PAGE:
From Groves (2019).

© From Groves (2019).

Figure 1. Sarcopenia and cachexia have different aetiologies, but both result in skeletal muscle dysfunction and decreased muscle mass, which contributes to increased morbidity and mortality.

Tertiary prevention

Tertiary preventative healthcare tries to prevent deterioration in animals that have already been diagnosed with a condition, eg using phosphate binders in renal patients or essential fatty acids in cardiac patients. These are mainly managing the clinical signs, and in terms of nutrition mainly looking at weight loss, body condition score and muscle condition score and preventing them from getting any worse.

Consensus statements provide evidence-based recommendations for management, for example for mitral valve disease discusses controlling blood pressure, use of medications, sodium levels in diets and exercise, or IRIS renal staging which gives recommendations regarding phosphate levels at certain stages, diet, blood pressure control.

Cardiac changes and senior diets

A good example is the American College of Veterinary Internal Medicine consensus statement for myxomatous mitral valve disease in dogs (Keene et al, 2019), seen in a lot of Cavaliers in the UK. They staged mitral valve disease to describe four basic stages of heart disease and heart failure (Table 1).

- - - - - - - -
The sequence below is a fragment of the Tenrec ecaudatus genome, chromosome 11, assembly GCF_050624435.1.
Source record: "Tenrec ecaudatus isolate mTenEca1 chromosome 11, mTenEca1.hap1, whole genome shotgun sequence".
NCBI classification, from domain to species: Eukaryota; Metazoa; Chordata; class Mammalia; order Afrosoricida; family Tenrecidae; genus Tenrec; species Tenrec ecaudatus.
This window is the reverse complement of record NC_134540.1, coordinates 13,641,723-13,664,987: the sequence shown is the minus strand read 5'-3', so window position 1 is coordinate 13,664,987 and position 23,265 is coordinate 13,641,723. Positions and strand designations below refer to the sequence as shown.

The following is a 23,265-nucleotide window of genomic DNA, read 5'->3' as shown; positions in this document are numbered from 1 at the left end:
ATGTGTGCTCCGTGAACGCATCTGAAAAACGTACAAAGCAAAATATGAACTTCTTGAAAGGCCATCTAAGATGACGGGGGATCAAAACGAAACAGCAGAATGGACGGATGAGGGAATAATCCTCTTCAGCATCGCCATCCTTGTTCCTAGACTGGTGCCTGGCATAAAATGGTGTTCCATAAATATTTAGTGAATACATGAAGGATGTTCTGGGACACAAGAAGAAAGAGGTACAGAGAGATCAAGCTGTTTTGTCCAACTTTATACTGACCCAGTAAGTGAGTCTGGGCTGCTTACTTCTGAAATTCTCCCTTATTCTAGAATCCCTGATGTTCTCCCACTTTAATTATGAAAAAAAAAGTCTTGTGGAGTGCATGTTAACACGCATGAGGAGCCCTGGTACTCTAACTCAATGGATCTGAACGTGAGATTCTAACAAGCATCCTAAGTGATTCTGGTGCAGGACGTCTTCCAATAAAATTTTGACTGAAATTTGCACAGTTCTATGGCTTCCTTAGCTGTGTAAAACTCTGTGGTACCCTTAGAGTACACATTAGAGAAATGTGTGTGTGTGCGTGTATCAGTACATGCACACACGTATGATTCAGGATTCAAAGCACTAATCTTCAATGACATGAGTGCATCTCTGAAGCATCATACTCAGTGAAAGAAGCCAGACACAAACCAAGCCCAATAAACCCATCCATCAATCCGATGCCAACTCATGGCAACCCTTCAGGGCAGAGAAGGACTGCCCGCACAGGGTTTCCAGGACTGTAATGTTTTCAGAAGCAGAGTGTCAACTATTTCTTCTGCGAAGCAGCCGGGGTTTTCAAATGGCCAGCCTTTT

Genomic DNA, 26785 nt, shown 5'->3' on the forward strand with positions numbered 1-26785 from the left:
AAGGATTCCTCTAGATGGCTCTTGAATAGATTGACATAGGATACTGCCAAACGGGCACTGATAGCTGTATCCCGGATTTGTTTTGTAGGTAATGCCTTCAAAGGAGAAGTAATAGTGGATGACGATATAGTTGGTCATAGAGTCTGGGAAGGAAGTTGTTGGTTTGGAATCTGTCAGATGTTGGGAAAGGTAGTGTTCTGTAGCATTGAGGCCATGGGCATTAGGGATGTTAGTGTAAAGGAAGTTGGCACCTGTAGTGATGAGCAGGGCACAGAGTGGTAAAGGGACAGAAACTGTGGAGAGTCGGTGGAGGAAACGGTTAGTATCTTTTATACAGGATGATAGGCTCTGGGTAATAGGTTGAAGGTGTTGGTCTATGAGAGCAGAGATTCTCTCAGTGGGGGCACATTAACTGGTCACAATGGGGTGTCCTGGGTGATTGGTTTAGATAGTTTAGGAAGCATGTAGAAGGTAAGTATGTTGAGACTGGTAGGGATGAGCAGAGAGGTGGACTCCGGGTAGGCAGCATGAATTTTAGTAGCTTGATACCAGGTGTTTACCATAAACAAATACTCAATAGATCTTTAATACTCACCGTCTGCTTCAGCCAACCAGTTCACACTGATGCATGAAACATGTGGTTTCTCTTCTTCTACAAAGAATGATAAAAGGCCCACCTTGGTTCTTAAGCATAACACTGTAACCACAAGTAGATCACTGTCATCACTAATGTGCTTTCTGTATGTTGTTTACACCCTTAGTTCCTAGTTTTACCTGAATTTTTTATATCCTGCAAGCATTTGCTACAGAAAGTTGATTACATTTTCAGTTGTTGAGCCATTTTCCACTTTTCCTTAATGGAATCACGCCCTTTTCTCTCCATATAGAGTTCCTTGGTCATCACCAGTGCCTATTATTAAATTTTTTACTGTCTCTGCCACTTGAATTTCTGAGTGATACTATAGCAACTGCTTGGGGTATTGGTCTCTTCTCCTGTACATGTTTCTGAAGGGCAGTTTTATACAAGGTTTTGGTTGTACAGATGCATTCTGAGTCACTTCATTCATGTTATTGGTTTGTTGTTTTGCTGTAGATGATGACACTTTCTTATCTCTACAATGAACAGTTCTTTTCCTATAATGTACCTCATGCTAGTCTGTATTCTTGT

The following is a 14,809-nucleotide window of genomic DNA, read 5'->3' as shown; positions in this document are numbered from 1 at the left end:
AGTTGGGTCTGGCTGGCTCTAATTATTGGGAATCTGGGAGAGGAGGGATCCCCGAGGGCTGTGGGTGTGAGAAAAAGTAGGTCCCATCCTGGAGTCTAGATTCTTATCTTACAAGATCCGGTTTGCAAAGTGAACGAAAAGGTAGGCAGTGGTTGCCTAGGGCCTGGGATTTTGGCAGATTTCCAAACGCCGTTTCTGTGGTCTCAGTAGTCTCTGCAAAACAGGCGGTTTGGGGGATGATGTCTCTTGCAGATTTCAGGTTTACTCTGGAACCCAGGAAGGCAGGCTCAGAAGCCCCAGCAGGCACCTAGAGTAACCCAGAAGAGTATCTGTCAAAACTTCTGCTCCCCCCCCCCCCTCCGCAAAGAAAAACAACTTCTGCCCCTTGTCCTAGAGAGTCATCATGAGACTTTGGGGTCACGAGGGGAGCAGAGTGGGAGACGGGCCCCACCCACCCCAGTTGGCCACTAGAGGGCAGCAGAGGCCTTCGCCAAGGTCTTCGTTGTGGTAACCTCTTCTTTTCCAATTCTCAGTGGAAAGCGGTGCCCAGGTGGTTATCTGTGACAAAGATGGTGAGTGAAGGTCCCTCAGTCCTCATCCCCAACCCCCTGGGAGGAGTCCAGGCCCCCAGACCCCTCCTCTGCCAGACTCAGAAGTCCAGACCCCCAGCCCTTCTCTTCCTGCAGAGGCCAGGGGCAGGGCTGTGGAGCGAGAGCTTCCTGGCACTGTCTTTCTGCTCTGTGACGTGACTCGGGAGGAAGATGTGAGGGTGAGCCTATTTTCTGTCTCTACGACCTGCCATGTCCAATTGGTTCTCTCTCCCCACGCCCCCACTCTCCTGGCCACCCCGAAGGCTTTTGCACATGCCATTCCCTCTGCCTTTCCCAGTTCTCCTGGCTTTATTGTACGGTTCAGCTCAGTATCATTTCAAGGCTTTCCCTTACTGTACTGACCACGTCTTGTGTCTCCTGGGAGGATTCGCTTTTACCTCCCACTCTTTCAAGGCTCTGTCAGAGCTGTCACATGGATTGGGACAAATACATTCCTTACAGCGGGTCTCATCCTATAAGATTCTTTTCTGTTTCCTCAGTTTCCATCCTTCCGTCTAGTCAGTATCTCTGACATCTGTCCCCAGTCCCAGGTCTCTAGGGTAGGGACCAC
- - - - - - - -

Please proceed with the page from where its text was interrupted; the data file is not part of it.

© Adapted from Keene et al (2019)

Table 1. American College of Veterinary Internal Medicine stages of myxomatous mitral valve disease in dogs and nutritional recommendations
Table 1. American College of Veterinary Internal Medicine stages of myxomatous mitral valve disease in dogs and nutritional recommendations
Stage Category Clinical signs Nutritional recommendations
A Predisposed No clinical signs Advise owners about high sodium treats and human foods
B1 Appears healthy (heart murmur likely, no cardiac remodelling) No clinical signs Advise owner to avoid high sodium diets (more than 100 mg/100 kcal) high salt treats and human food
B2 Appears healthy (heart murmur and evidence of cardiac remodelling) No clinical signs Dietary sodium content of 50–80 mg/100 kcal and avoid high salt foods as above
C Current or previous heart failure Clinical signs of heart failure Sodium content less than 50 mg/100 kcal
D Heart failure refractory to treatment Clinical signs of heart failure Diet changes not done while dog is in hospital
Adapted from Keene et al (2019)